On Saturday, Henry Cejudo will become the third Olympic gold medalist to compete in the Ultimate Fighting Championship, but the undefeated mixed martial artist could easily become the most accomplished.
Cejudo (6-0 MMA, 0-0 UFC) meets fellow flyweight Scott Jorgensen (15-9, 4-5) at UFC 177 in Sacramento. They face off in a featured prelim (Fox Sports 1, 8 p.m. ET) ahead of the pay-per-view main card (10).
Although the UFC has a number of Olympians and medalists on its roster -- women's bantamweight champion Ronda Rousey, middleweight contender Yoel Romero and recent title challenger Sara McMann, for example -- only two gold medalists have competed in the octagon during the company's 21-year history.
Like Cejudo, a 2008 Olympic champion, Mark Schultz (1984) and Kevin Jackson (1992) earned their gold medals in wrestling. However, Schultz's entire MMA career encompasses a single win at UFC 9 in 1996, and Jackson went 2-2 in the UFC before his MMA career concluded in 1998.
Unlike his predecessors, who fought when MMA was more spectacle than sport, Cejudo has a real opportunity to cash in on his wrestling-to-MMA move. Fighters can earn far more lucrative paydays now that MMA has become a mainstream sport.
While Cejudo, 27, is happy to be a member of the UFC, he isn't satisfied simply being one of the many interchangeable fighters on the UFC's roster. He is determined to win the 125-pound title, held by Demetrious Johnson, and has a message for the champ.
"There's a new sheriff in town, and he hates second place," Cejudo tells USA TODAY Sports. "He hates losing, and he's here to win. Whoever has the belt, be ready. It's going to take a lot to beat me. I'm a competitor. I'm coming ready, and I'm coming focused."
Cejudo made his pro MMA debut 18 months ago, but already his commitment to the sport has been questioned. He failed to make the flyweight division's 126-pound limit in his most recent fight with Legacy FC and pulled out of two bookings with the Texas-based promotion.
"Henry absolutely has the tools to be the best in the world at MMA, like he has done in wrestling," Legacy FC owner Mick Maynard says. "My reservations center around his desire to fight.
"I hope his (UFC) debut goes well, and I will be there to watch and support him. But like I mentioned, I truly question his desire to fight in general. I guess this week will help to answer that, especially at weigh-ins."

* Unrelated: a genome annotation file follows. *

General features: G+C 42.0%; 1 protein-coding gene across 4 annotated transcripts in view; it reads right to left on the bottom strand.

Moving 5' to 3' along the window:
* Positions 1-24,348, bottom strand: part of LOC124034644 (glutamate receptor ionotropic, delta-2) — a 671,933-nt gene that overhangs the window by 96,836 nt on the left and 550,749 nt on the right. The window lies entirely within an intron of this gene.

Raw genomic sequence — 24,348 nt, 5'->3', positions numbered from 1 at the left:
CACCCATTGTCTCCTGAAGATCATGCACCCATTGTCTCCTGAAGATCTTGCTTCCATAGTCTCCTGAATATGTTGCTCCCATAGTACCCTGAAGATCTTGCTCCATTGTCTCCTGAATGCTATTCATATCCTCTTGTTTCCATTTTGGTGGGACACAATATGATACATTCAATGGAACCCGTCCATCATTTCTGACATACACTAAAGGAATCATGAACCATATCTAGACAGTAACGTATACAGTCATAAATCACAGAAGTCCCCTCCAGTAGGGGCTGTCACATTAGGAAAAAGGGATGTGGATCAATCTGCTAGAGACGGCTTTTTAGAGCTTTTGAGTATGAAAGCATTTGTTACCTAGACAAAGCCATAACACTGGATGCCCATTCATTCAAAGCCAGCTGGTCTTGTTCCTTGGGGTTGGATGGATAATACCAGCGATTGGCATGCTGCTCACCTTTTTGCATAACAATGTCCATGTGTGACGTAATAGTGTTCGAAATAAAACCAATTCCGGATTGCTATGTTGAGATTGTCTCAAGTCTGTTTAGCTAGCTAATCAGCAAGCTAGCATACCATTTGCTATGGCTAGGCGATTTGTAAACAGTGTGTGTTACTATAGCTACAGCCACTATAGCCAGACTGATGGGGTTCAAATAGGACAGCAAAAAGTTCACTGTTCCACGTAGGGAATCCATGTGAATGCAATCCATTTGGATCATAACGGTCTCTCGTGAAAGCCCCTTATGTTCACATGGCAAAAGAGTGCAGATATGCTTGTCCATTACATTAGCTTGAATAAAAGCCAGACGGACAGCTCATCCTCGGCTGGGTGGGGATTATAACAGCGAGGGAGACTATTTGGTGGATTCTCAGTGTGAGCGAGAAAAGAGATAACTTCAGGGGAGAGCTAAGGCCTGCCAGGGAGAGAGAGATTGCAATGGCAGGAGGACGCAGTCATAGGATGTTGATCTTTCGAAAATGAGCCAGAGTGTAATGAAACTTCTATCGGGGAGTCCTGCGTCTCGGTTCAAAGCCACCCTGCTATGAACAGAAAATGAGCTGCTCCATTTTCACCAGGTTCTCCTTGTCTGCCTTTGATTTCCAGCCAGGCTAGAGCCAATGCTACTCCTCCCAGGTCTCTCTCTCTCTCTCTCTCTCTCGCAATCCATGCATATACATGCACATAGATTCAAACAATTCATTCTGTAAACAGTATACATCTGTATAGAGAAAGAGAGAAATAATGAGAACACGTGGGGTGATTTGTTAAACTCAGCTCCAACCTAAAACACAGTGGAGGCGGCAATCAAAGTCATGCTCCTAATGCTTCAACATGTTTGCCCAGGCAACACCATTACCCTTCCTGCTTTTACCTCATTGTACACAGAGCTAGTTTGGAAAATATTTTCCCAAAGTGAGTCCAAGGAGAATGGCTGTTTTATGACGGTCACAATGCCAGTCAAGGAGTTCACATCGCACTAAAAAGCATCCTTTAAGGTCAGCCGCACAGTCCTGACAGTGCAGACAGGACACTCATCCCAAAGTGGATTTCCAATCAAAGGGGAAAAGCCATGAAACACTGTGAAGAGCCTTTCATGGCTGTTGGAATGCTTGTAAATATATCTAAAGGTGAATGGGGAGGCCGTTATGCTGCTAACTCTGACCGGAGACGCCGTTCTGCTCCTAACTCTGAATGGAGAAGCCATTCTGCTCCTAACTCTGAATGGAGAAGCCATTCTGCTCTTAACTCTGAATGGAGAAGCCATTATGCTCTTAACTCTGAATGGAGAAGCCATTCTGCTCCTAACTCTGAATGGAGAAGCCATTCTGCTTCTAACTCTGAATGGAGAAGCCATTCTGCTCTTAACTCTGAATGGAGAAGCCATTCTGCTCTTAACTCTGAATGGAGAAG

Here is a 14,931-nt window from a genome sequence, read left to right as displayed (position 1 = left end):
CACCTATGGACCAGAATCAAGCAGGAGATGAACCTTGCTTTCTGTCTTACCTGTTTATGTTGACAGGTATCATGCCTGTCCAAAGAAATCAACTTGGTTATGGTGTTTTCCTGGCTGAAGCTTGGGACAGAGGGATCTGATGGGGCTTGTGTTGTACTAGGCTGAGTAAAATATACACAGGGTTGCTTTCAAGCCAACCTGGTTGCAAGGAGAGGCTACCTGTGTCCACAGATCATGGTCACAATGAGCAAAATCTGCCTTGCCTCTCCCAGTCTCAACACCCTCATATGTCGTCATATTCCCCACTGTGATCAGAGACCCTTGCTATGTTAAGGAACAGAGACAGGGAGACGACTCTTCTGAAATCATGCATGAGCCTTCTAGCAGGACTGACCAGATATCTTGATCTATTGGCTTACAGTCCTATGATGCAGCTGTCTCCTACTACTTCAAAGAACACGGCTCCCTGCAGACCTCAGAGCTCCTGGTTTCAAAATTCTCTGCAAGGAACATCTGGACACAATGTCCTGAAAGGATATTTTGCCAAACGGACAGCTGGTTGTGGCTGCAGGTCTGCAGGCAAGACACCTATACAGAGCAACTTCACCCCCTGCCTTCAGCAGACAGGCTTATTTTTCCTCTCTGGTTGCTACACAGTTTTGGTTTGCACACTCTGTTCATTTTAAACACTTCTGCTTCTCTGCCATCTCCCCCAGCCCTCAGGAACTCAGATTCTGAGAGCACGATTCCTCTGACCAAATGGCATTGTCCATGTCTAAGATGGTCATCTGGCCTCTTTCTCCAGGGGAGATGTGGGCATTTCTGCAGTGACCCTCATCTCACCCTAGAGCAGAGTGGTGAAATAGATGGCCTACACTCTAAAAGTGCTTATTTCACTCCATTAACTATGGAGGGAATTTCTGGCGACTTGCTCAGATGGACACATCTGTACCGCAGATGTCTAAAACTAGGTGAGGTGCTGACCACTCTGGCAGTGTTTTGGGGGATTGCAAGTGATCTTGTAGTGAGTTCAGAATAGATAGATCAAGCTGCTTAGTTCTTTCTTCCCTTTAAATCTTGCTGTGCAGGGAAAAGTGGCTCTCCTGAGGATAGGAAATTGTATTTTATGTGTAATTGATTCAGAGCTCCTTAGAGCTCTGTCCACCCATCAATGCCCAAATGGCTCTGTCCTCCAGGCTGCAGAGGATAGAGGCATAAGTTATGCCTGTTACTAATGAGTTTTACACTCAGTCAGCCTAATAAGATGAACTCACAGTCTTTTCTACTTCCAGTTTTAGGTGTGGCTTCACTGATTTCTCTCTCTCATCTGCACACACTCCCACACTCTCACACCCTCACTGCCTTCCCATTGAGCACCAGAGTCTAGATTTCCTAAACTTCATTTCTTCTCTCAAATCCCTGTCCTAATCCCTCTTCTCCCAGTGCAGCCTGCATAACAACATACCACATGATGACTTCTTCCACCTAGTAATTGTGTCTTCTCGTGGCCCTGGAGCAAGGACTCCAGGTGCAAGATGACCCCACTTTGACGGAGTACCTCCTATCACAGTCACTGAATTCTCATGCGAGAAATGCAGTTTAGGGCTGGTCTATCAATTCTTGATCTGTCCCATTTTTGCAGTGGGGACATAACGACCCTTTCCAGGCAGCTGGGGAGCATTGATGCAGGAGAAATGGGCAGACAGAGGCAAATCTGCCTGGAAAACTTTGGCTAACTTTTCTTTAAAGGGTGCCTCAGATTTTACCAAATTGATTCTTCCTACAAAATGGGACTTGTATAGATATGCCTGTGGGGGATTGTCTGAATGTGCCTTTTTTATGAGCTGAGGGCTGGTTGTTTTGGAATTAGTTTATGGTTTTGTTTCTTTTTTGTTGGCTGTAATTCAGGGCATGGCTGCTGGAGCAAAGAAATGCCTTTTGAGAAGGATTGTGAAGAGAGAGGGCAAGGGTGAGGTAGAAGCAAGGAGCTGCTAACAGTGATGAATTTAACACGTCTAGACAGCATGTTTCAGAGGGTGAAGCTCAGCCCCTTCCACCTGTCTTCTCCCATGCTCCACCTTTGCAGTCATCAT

Despite criticism about his lack of commitment, Cejudo says the cancellations were strictly business decisions and were due to ongoing contract negotiations with the UFC and for a brief period, he says, WWE wrestling.
"I don't do anything in my life right now but training and doing mixed martial arts," Cejudo says. "I'm taking everything I did in the sport of wrestling to win the Olympics, and I'm transitioning it to mixed martial arts."
And the critics who think he has been rushed to the UFC and didn't deserve a contract because of his weight issues?
"This is the thing: People can talk, but a majority who talk are just fans and are a few hundred pounds and on the Internet," says Cejudo, who will compete in the UFC's lightest male weight class. "I'm used to the negativity, the drama. I've been through so much adversity, this is just another hurdle in my life."
Cejudo has fought at flyweight and bantamweight (135 pounds) during his MMA career. He won Olympic gold at 121 pounds. But despite his struggles to maintain the lighter weight, his UFC debut will be at 125.
"In the future, I'd like to compete in two weight classes," he says. "I pretty much belong at flyweight. I'm strong enough to fight at bantamweight, but I feel I can be more dominant at flyweight."
Cejudo thinks he's just what the fledgling weight class needs.
"I have a gold medal, and I have a following," Cejudo says. "I can help elevate the (division) to the next level."
Bohn writes for MMAjunkie.
Original headline: Cejudo brushes aside criticisms
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